We've all met her. She'll call you crying, recounting her last fight with her boyfriend. He'd drink, storm out, then come home smelling like another woman. She'd have her life planned out, the exact shade of white for their picket fence, her career, and their kids' names. If she could only do better, get him to stop drinking, and prove her worth. You'd tell her to hit the road and find a place of her own. She'd be so much happier with someone else, or with nobody at all. She didn't need him. She'd agree, nod along, and talk about how it probably would be better if he was out of her life. Then his carlights would show up in her driveway, and she'd have to go. She'd hang up, fight some more, and call you the next evening, ready to tell you what happened when he got home from the bar.
Who are we to blame someone like that? The best of us have entered into a toxic relationship, and bad love is so hard to walk away from. It might be irritating, getting those calls every night, urging your friend to leave. But it's human nature. We develop a sense of loyalty towards those who treat us the worst. But what if she was a terrible person? A slave owner or the philosophical founder of a theocratic regime, and you were her handmaid or her martha, offering her a drink late at night, or withstanding a visit from her in your room? Would you still feel bad if her husband was abusive? Would it sting just as much seeing her beaten and yelled at? From a detached perspective, it's easy to say that it wouldn't, but in Gilead all women are second-class citizens--subhuman, seen as stupid and frivolous. They have no choice when it comes to their future or their circumstances, even as wives. There's no such thing as bodily autonomy. What he wants, he gets, whether she wants it herself or not; that's the case in the bedroom, in the kitchen--in every aspect of life, and abuse is the norm. That's on top of a long list of societal prejudices and pseudo-scientific biases, destroying their self-confidence and forcing them to accept that they are in fact inferior.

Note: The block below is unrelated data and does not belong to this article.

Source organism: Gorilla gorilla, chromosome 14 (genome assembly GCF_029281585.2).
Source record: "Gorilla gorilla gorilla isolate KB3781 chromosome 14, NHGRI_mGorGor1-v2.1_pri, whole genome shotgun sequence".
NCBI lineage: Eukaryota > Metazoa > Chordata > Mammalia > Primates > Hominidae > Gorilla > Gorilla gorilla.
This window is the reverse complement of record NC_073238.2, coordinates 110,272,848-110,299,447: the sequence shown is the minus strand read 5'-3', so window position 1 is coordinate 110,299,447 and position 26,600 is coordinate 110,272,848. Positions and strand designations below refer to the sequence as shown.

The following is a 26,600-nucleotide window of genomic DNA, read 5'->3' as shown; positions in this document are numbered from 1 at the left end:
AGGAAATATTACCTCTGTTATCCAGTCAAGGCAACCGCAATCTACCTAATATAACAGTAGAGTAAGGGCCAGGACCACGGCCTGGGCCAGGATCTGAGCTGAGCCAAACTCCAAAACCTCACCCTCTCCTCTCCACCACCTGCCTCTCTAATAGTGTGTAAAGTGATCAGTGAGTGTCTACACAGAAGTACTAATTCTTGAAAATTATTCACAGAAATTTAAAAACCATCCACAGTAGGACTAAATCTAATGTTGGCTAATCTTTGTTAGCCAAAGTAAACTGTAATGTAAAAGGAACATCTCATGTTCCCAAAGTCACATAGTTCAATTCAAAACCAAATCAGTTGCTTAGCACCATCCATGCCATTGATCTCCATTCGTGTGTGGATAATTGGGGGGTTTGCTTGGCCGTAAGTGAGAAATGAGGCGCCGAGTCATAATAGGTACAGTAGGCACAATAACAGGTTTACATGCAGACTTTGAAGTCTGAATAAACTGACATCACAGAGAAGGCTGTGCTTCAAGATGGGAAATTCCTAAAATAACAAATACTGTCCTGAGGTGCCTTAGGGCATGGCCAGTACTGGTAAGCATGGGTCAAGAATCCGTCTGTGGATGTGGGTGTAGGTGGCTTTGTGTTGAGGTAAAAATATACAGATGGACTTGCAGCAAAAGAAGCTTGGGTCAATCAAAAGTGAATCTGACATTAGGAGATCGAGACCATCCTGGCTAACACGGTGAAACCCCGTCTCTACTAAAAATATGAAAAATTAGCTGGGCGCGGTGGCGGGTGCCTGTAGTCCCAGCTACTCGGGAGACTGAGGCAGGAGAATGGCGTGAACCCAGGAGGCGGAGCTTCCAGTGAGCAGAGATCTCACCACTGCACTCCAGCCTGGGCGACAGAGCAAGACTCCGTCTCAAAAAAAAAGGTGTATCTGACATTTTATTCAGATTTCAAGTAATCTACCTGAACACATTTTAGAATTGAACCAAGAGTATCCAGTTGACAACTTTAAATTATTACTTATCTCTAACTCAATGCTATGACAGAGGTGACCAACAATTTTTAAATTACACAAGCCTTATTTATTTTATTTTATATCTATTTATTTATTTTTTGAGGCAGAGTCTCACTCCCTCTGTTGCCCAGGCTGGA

How do you look at a wife, even one as cruel as Serena, and not feel a flash of pity? We could say that we wouldn't, but if we were face to face with that level of oppression, things could get complicated. We are talking about someone who wasn't allowed to read or write. She had duties to perform. Her free time was confined to a short menu of government-approved activities, and she wouldn't be allowed to leave--even after years of infidelity and beatings. In truth, wives are slaves just like handmaids and marthas. They're trapped and forced to work. They're monitored and belittled. They're certainly not protected. Guardians could hurt them. Their husbands treated them like property. Just like with Rita, someone could've cracked Serena's jaw and nobody would have even flinched.
This was the moral conundrum June found herself in, and she took the high ground. Serena was cruel, bitter, and vicious. She didn't care that June was being violated, and she had no problem beating her or threatening her. She saw June as a means to an end--a vessel to be filled and then discarded, and she saw fit to make sure June fulfilled her mission by whatever means possible. June saw that, and she suffered because of it. She was confined to her room, assaulted, and berated. She lived under Serena's watchful eye, always struggling to conform to her strict standards. But she also saw a woman that had been robbed of her career, respect, and her position as a famous author, and she knew that Serena resented all of those things. She also realized that women across the country were being treated that way, abused but also blind to that abuse. Who wouldn't want to rub their noses in the truth, force them to see what they were living through, and try to find a way to get them to speak out?